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-   -   sickle hocks? (http://www.horseforum.com/horse-conformation-critique/sickle-hocks-149706/)

horsecrazygirl13 01-12-2013 03:20 PM

sickle hocks?
 
http://i1150.photobucket.com/albums/...ps3cc89c4c.jpg
http://i1150.photobucket.com/albums/...3/DSC02362.jpg
http://i1150.photobucket.com/albums/...3/DSC02363.jpg

smrobs 01-12-2013 03:33 PM

No, the appearance of the hocks being sickled is just because he's standing camped under. Actually, his hind legs are very, very posty.

A horse that is truly sickle hocked will show it when the points of their hocks are close to lined up vertically with the point of their buttocks.

This horse is sickle hocked.
http://bp0.blogger.com/_uT-i4wrm9Ec/...20/awfulqh.gif

horsecrazygirl13 01-12-2013 03:38 PM

Quote:

Originally Posted by smrobs (Post 1841117)
No, the appearance of the hocks being sickled is just because he's standing camped under. Actually, his hind legs are very, very posty.

A horse that is truly sickle hocked will show it when the points of their hocks are close to lined up vertically with the point of their buttocks.

This horse is sickle hocked.
http://bp0.blogger.com/_uT-i4wrm9Ec/...20/awfulqh.gif

You dont know what a relief this is!:happydance:
Is posty a problem?

smrobs 01-12-2013 03:44 PM

It can be. When the leg is too straight, then there is no shock absorption and it causes a lot of concussion on the joints in that leg and can lead to soundness problems...not to mention being jarring and uncomfortable for the rider. In addition to that, horses that don't have proper angle in their legs will have a great deal of difficulty using their body properly and it is virtually impossible to get a decent level of collection and/or gait extension from them.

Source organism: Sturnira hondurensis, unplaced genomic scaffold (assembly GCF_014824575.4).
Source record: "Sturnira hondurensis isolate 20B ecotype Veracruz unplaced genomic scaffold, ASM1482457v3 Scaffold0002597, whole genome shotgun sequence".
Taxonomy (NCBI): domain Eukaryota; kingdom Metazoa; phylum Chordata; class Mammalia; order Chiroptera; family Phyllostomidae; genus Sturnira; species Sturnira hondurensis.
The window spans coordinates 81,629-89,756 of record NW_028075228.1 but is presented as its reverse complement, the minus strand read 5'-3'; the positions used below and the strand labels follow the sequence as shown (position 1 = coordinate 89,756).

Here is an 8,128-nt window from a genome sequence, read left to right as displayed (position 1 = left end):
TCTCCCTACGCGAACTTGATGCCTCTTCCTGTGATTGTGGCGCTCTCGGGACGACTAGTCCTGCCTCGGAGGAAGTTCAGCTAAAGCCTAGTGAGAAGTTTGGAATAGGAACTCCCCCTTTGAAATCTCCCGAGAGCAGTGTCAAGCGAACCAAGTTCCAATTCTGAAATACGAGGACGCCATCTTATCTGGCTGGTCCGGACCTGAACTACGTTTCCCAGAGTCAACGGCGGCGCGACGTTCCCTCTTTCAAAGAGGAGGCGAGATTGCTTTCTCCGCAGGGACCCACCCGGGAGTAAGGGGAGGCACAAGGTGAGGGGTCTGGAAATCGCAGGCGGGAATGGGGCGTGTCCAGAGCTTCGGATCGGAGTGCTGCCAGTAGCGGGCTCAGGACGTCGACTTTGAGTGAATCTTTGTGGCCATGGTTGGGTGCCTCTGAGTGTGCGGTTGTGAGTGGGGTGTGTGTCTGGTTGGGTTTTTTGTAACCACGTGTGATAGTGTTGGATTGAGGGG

horsecrazygirl13 01-12-2013 03:47 PM

Quote:

Originally Posted by smrobs (Post 1841146)
It can be. When the leg is too straight, then there is no shock absorption and it causes a lot of concussion on the joints in that leg and can lead to soundness problems...not to mention being jarring and uncomfortable for the rider. In addition to that, horses that don't have proper angle in their legs will have a great deal of difficulty using their body properly and it is virtually impossible to get a decent level of collection and/or gait extension from them.

Do you think he will have a problem?

smrobs 01-12-2013 03:57 PM

There is no way to tell what will be the final result of a particular fault on a particular horse because each horse will progress differently depending on what they are asked to do, how they are trained, and the individual horse's own body.

If you were looking to do mid to higher levels in some discipline, then I would say yes, you would likely end up with soundness issues simply due to the body stress that higher levels of competition require...but then again, he may be fine even to the highest levels, only time would tell.

All I can really do is say that certain faults tend to predispose a horse to certain conditions. For example, IME horses with small feet, upright pasterns, and straight shoulders are predisposed to having Navicular. That doesn't mean that every horse with those faults will end up with Navicular, but they are predisposed to it. So, given the same care and workload as a well conformed horse, the horse with faults is more likely to end up with it.